Deliveroo announced yesterday that it has been placed into voluntary administration and will be withdrawing its operations from Australia, leaving riders in the lurch.
Rod Barton MP has long been advocating for greater regulation in the gig economy and believes Deliveroo’s exit will be the first of many.
Like other food delivery apps, Deliveroo claims that their riders are not employees but rather ‘independent contractors.’ This absolved its responsibility to pay its riders minimum wage, superannuation, redundancy pay, annual leave or sick leave.
There is no safety net in the gig economy. These riders are some of the most vulnerable workers in the country and they have been working under a set of conditions and with a rate of pay most Australians would not accept.
This morning, these 15,000 transport workers woke up to the news that they have lost their job. This is devastating.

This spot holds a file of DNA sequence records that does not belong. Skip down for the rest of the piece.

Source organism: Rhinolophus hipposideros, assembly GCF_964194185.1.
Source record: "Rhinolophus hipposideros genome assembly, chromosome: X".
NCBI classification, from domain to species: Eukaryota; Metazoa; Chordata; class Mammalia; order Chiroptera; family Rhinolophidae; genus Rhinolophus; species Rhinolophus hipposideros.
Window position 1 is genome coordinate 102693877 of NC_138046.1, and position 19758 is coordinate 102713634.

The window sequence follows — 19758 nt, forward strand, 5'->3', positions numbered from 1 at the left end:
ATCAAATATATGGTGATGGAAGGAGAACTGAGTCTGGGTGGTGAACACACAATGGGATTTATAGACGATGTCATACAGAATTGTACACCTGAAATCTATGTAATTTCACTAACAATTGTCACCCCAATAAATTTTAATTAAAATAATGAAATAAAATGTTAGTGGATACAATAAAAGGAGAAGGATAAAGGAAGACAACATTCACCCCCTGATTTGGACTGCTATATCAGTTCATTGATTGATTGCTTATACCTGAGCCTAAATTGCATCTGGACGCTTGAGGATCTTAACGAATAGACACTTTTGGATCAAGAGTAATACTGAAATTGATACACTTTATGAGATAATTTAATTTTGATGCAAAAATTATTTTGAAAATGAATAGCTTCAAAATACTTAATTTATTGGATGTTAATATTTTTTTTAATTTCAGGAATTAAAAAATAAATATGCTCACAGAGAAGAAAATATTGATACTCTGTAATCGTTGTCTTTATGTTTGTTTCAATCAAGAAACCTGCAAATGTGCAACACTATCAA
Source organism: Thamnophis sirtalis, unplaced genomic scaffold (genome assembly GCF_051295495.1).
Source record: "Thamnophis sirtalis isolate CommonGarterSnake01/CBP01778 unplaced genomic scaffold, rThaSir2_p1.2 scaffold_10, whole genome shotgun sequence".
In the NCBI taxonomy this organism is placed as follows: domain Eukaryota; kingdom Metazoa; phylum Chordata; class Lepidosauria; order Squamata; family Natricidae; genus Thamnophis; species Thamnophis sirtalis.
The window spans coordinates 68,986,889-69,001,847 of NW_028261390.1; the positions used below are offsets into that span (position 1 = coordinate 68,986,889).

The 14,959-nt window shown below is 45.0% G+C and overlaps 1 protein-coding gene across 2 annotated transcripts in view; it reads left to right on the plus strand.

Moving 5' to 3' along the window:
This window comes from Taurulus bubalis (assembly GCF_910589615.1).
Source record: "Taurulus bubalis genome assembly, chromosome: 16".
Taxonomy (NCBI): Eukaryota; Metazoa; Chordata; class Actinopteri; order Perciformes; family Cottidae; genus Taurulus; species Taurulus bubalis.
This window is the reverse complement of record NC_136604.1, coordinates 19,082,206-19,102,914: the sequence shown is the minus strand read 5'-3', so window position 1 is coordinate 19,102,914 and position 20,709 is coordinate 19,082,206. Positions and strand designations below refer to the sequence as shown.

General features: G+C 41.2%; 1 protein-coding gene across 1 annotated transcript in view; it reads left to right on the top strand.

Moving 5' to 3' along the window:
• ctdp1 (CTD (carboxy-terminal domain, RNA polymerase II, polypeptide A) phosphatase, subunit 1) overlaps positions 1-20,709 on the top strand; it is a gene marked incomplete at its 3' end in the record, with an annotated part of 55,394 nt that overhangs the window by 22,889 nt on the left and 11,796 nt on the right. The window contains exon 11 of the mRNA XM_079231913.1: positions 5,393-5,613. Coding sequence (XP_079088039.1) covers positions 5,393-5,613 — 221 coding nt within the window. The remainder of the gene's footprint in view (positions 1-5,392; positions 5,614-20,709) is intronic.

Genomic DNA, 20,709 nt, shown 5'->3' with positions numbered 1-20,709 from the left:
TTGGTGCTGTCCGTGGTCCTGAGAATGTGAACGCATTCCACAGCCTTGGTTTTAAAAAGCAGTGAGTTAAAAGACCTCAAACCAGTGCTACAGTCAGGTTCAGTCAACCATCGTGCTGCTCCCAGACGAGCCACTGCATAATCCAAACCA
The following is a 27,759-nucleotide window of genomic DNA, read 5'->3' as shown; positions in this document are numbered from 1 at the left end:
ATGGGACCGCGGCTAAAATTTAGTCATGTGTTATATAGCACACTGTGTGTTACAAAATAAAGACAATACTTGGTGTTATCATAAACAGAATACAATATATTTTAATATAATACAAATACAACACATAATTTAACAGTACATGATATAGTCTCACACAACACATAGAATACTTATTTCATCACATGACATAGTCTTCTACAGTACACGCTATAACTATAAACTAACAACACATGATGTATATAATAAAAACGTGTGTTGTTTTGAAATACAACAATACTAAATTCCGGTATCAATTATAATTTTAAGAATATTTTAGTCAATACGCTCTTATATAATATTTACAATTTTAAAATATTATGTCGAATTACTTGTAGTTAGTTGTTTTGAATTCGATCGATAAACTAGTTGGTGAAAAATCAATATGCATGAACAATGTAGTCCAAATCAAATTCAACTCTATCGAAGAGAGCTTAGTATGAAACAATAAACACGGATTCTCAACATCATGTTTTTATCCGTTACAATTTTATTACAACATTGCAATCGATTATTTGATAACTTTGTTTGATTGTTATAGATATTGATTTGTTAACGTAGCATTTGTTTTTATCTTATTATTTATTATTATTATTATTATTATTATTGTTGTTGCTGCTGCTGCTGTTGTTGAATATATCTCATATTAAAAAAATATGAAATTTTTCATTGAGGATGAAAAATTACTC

Barton believes that with the emerging federal government reforms to the gig economy, more of these gig economy companies will want out.
The gig economy is founded on a model of exploitation, where companies sell services at a price below the cost of delivery to increase their market share. This race to the bottom has far-reaching consequences for all workers, as previously sustainable businesses can’t keep up and secure work vanishes.
Gig economy reform cannot come soon enough for transport workers. While the public may have been lured in by low prices at first glance, we are now witnessing the dark side of insecure work and Australians don’t want it.
Quotes attributable to Member for Eastern Metropolitan and the Leader of the Transport Matters Party Rod Barton MP:
“The Victorian Government has given these gig-economy giants free reign. Insecure work has become the new norm and workers are forced to fight for rights they won decades ago. It feels like we are going backwards.”
“These riders have nothing to fall back on. There is no safety net in the gig economy.”
“These companies will do whatever it takes to turn a profit. Only government regulation can protect workers from exploitation and harassment. Reform can’t come quick enough.”